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by DietWrite, Diet.com's Diet and Fitness News Reporter

 
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by Kerry McLeod
eBrandAid.com Brand Doctor


Let’s face it, healthy eating begins and ends in the grocery store. The widening bottom line: What you buy is what you eat.

That's why I developed the BrandAid approach to smarter shopping. I always hated when I bought a product that I thought was healthy and later discovered I had fallen victim to slick label wording or misleading advertising.

Sound familiar? Well let's take a cue from The Who and sing out loud: "We won't get fooled again!" The Brand Doctors at eBrandAid.com are committed to endorsing a shopper-in-control mentality.

Our mission is to teach shoppers like you how to use our no-fail set of guidelines to avoid being tricked by misleading food labels on products we like to call Healthy Food Imposters! You know what we're talking about. Those pesky imposters that are seemingly healthy but are actually packed with all kinds of hidden preservatives, chemicals and artificial ingredients that are known to contribute to chronic disease and obesity. Eek! We're scared... and you should be too.

Here’s the deal all you Diet.com readers " the ONLY way to avoid being tricked by food manufacturers is learn how to decode the ingredients list. This list tells a shopper what’s in the food item and helps you spot sneaky chemical additives that we have labeled as "junk ingredients."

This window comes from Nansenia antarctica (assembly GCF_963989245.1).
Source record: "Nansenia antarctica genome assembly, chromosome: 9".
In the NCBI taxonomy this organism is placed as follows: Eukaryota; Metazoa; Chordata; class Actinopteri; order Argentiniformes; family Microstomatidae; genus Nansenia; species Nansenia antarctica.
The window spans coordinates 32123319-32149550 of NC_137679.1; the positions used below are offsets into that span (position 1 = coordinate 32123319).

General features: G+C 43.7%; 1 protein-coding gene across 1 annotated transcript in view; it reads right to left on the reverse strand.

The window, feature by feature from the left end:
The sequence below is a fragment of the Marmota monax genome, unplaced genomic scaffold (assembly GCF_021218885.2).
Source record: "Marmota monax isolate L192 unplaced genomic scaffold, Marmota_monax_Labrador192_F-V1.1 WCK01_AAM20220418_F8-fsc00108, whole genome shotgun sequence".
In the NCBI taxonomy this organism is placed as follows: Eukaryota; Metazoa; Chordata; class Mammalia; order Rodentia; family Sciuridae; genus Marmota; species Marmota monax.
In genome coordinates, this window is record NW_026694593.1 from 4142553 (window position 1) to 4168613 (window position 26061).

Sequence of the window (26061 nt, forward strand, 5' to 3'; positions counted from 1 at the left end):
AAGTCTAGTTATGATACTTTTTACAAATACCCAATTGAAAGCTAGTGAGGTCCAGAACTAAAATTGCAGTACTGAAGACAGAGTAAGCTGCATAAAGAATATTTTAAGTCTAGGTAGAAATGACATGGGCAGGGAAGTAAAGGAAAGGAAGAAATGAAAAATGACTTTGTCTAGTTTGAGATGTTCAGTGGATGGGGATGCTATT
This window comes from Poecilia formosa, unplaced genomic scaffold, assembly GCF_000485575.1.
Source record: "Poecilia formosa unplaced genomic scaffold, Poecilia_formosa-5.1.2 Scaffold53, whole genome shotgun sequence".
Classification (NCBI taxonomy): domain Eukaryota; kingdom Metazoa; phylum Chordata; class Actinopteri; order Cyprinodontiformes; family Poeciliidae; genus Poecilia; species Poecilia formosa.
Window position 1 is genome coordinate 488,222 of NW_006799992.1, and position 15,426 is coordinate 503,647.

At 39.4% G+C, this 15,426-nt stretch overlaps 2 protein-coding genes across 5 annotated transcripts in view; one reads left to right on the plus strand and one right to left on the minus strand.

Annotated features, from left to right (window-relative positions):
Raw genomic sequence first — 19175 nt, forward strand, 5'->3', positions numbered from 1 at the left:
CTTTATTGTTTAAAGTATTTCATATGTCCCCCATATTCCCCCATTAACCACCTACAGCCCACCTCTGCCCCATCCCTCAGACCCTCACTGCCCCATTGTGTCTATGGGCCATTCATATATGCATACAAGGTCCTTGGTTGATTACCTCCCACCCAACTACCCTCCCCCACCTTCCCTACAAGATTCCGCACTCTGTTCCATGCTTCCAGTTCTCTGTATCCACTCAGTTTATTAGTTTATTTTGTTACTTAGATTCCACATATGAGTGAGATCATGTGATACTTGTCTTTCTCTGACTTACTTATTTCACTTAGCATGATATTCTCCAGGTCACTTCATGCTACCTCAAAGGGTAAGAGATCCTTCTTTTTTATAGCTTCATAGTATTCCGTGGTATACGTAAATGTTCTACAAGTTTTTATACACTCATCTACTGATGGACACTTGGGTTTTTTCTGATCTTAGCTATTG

You'll never be tricked again when you follow the BrandAid 3-Step System for decoding any ingredients list.

Step 1: Speed read the front label. Remember, manufacturers use this prime real estate to entice shoppers to buy their products. Translation: Much of the wording is pure advertising jargon.

Step 2: Quick-scan the ingredients list. If the list is super long it’s a safe bet that the food item is packed with all kinds of junk ingredients. Look for words that you can’t pronounce or terms that sound like something from your ninth-grade chemistry textbook. This is yet another clue that there are chemical additives that might be harmful to your diet... and your health.

Step 3: Be sure to pay attention to the first three ingredients listed. Manufacturers list ingredients in order from most to least, meaning the first few ingredients usually make up the bulk of the food item. Therefore, if the first few ingredients are junk ingredients, then that’s exactly what you’re getting... PURE JUNK!

Taken together, this information will help you make the healthiest food choices. More importantly, it will help keep those pesky imposters on the shelf right where they belong!

Now, check out a few of the worst Healthy Food Imposters we recently found lurking on your grocery store shelves…

Label Trickery: What 'Light' Really Means

Don’t get sucked in by big-letter front label claims that sound too good to be true. The "light" versions of most juice drinks may sound like healthier alternatives; however, manufacturers usually compensate for the lack of calories by replacing much of the juice with water and then adding chemicals to boost the flavor.

Case in point: Welch's Light Grape Juice Cocktail

In this case, "light" simply means less juice and more chemical ingredients. When we looked at the ingredients list and the Nutrition Facts label we found that the light version of Welch’s grape juice has 60% LESS JUICE than the regular version! Plus, it’s packed with a bunch of junk ingredients like malic acid, sodium citrate, sucralose and acesulfame potassium.